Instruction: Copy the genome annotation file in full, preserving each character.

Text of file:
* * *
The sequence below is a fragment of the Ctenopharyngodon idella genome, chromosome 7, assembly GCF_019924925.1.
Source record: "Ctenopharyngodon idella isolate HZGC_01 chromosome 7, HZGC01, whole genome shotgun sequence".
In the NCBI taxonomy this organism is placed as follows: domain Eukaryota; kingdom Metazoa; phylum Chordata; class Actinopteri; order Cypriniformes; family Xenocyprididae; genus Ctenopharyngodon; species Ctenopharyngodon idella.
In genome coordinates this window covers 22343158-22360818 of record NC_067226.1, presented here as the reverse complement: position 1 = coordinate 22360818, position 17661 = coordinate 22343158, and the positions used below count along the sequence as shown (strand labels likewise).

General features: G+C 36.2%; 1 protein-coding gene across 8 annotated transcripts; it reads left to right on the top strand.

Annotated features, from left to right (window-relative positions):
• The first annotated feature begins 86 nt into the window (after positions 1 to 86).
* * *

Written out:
The sequence below is a fragment of the Ctenopharyngodon idella genome, chromosome 7, assembly GCF_019924925.1.
Source record: "Ctenopharyngodon idella isolate HZGC_01 chromosome 7, HZGC01, whole genome shotgun sequence".
In the NCBI taxonomy this organism is placed as follows: domain Eukaryota; kingdom Metazoa; phylum Chordata; class Actinopteri; order Cypriniformes; family Xenocyprididae; genus Ctenopharyngodon; species Ctenopharyngodon idella.
In genome coordinates this window covers 22343158-22360818 of record NC_067226.1, presented here as the reverse complement: position 1 = coordinate 22360818, position 17661 = coordinate 22343158, and the positions used below count along the sequence as shown (strand labels likewise).

General features: G+C 36.2%; 1 protein-coding gene across 8 annotated transcripts; it reads left to right on the top strand.

Annotated features, from left to right (window-relative positions):
• The first annotated feature begins 86 nt into the window (after positions 1 to 86).